“In 2013, historically high farm incomes are projected to
keep U.S. farm debt and leverage low. Yet longer-term
projections suggest that farm incomes could fall dramatically in
2014,” the study, entitled “The Wealth Effect in U.S.
Agriculture,” stated. “If agriculture’s historical wealth effect
holds true, farm enterprises might use existing wealth to
finance and smooth investment spending, sowing the seeds for
another round of debt accumulation.”
CHICAGO, March 22 (Reuters) – Cool, wet late winter weather
across most of the U.S. Corn Belt has raised hopes that the
world’s largest food exporter will rebound from last year’s
historic drought but experts warn that many crop and pasture
areas west of the Mississippi River remain bone dry.
A series of storms in the past month brought several feet of
snow and much needed moisture to the central United States,
replenishing parched soils and filling low rivers just as the
U.S. planting season nears. Moisture is near normal for farms
east of the Mississippi River, the dividing line of the western
and eastern Corn Belt. But the west has not been as fortunate.
CHICAGO, Feb 15 (Reuters) – Farmland values in the U.S.
Plains states jumped more than 20 percent in the fourth quarter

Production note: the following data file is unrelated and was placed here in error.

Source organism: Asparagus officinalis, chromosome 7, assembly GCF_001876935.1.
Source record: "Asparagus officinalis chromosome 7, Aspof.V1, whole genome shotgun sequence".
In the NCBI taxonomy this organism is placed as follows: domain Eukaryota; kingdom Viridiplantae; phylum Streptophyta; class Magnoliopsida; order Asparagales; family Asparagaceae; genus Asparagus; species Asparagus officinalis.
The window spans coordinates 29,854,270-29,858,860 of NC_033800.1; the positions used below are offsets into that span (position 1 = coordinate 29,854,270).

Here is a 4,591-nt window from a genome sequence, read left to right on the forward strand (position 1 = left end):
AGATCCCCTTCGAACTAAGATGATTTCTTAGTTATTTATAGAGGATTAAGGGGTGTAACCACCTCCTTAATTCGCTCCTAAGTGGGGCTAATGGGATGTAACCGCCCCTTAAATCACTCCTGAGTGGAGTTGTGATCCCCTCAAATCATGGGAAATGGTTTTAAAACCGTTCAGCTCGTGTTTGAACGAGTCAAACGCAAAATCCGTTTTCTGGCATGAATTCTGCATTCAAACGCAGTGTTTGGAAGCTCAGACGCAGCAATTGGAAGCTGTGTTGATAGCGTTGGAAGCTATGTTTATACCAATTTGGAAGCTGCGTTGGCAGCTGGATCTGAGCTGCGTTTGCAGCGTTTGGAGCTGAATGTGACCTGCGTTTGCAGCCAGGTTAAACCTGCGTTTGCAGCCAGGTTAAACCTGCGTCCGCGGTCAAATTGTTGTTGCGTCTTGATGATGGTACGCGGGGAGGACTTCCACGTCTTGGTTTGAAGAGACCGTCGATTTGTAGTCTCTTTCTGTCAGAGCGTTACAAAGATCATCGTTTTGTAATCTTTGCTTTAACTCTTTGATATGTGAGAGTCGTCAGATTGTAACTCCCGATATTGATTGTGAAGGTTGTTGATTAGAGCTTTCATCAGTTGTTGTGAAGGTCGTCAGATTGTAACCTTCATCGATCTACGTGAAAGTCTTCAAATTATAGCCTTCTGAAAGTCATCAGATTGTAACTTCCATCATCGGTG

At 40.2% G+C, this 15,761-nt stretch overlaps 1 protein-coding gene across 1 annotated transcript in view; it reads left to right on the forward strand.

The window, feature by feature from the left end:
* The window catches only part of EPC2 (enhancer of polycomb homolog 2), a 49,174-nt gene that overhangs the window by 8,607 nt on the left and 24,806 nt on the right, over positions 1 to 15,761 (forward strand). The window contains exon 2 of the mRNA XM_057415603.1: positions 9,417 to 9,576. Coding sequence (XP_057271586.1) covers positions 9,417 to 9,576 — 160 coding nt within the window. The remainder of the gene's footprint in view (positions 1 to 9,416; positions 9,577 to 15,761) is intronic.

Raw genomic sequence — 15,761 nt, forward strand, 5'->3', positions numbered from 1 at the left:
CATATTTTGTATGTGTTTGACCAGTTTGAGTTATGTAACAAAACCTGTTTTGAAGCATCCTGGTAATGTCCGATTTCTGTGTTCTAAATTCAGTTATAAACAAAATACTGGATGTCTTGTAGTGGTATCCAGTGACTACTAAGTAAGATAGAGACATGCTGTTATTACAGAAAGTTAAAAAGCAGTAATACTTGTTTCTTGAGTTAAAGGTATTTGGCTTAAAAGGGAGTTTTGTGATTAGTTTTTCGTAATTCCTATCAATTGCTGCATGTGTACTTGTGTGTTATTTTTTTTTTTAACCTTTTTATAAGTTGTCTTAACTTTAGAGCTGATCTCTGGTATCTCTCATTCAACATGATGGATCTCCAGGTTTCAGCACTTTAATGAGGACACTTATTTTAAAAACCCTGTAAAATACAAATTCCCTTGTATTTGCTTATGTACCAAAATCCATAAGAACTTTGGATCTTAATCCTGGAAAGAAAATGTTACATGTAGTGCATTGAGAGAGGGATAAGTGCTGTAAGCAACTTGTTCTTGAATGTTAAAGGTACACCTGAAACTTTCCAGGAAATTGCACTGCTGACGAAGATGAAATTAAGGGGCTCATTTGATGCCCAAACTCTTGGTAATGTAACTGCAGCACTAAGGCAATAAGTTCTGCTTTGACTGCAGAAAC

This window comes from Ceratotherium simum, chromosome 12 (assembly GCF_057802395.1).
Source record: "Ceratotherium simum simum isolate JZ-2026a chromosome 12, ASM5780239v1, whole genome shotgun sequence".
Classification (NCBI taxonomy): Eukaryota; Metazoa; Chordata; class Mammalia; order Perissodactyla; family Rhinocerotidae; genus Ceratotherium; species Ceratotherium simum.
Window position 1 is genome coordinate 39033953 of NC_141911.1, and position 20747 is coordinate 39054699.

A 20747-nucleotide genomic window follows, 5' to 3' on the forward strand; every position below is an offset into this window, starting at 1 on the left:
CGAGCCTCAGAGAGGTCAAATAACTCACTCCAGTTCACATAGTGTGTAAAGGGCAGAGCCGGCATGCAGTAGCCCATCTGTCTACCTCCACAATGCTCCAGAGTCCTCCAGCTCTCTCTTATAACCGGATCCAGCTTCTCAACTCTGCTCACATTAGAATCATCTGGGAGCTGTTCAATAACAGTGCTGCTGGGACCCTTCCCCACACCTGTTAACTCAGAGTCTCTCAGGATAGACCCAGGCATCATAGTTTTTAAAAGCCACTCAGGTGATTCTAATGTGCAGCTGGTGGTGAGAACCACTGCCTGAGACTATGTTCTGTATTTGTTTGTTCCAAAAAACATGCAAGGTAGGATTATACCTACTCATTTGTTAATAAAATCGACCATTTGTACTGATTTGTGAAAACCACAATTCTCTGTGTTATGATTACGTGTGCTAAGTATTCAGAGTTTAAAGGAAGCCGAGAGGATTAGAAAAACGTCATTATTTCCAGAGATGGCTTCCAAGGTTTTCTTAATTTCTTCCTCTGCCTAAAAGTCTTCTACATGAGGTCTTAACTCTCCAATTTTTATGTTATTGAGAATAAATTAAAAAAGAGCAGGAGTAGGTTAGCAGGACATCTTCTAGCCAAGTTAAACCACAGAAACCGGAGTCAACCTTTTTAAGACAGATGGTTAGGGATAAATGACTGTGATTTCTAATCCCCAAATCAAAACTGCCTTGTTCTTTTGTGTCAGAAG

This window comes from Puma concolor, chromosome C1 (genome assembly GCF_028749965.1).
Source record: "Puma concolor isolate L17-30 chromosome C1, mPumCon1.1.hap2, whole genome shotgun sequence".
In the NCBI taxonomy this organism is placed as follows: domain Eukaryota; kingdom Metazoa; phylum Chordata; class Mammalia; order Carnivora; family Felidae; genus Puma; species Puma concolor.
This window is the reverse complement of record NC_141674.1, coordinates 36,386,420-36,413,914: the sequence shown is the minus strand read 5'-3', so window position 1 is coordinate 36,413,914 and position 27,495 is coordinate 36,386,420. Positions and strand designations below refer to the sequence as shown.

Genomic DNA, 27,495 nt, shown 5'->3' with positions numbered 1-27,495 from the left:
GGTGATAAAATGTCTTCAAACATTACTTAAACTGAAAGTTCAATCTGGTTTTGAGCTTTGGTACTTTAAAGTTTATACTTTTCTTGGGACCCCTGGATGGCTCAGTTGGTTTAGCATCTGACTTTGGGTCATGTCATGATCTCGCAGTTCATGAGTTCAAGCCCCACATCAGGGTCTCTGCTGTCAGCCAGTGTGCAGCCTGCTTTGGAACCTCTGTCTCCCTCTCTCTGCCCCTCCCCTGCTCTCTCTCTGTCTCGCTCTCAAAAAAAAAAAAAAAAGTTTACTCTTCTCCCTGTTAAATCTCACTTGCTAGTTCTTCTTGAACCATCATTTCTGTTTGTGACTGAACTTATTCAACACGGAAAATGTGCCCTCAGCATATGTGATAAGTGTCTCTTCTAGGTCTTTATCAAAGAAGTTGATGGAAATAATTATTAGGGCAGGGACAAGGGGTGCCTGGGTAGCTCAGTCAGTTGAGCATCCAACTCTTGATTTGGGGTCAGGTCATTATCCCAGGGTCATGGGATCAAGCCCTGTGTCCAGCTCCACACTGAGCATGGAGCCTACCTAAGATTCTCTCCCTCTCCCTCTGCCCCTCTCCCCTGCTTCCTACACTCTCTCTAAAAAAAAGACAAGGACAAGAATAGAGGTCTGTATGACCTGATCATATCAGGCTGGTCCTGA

from a year earlier as farms sold at record-high prices, with
the biggest jump seen in irrigated land given the worst drought
in 50 years to hit the world’s top food producer, the Kansas
City Federal Reserve bank said.
This was the seventh consecutive quarter irrigated and
non-irrigated cropland values posted year-over-year gains of
more than 20 percent as record crop prices kept demand hot for
farmland, according to a quarterly survey of bankers by the
Kansas City Fed released on Friday.
CHICAGO, Feb 14 (Reuters) – Farmland prices in the U.S.
Midwest Corn Belt states rose 16 percent in the fourth quarter
of 2012 from a year earlier, setting new all-time highs as
demand for farmland remained strong despite the worst drought in
50 years, the Federal Reserve Bank of Chicago said on Thursday.
The Chicago Fed’s quarterly survey of bankers showed prices
of good farmland in the October-December period notched the
third largest year-on-year increase since the late 1970s.
Farmland values gained an average 7 percent from the prior
CHICAGO, Feb 13 (Reuters) – Farm income and land values in
the southern Midwest and mid-South regions of the central United
States were steady to firm in the fourth quarter of 2012, with
more strength expected in early 2013, the Federal Reserve Bank
of St. Louis said in a quarterly survey of agricultural bankers.
“The District’s relatively strong performance in the fourth
quarter contrasts sharply with the widespread anticipation in
the previous survey that last summer’s drought would
significantly lower income and capital spending,” the bank said,
based on its survey of 61 agricultural banks. “Many bankers
cited the effect of crop insurance in alleviating the expected
negative impact of the drought.”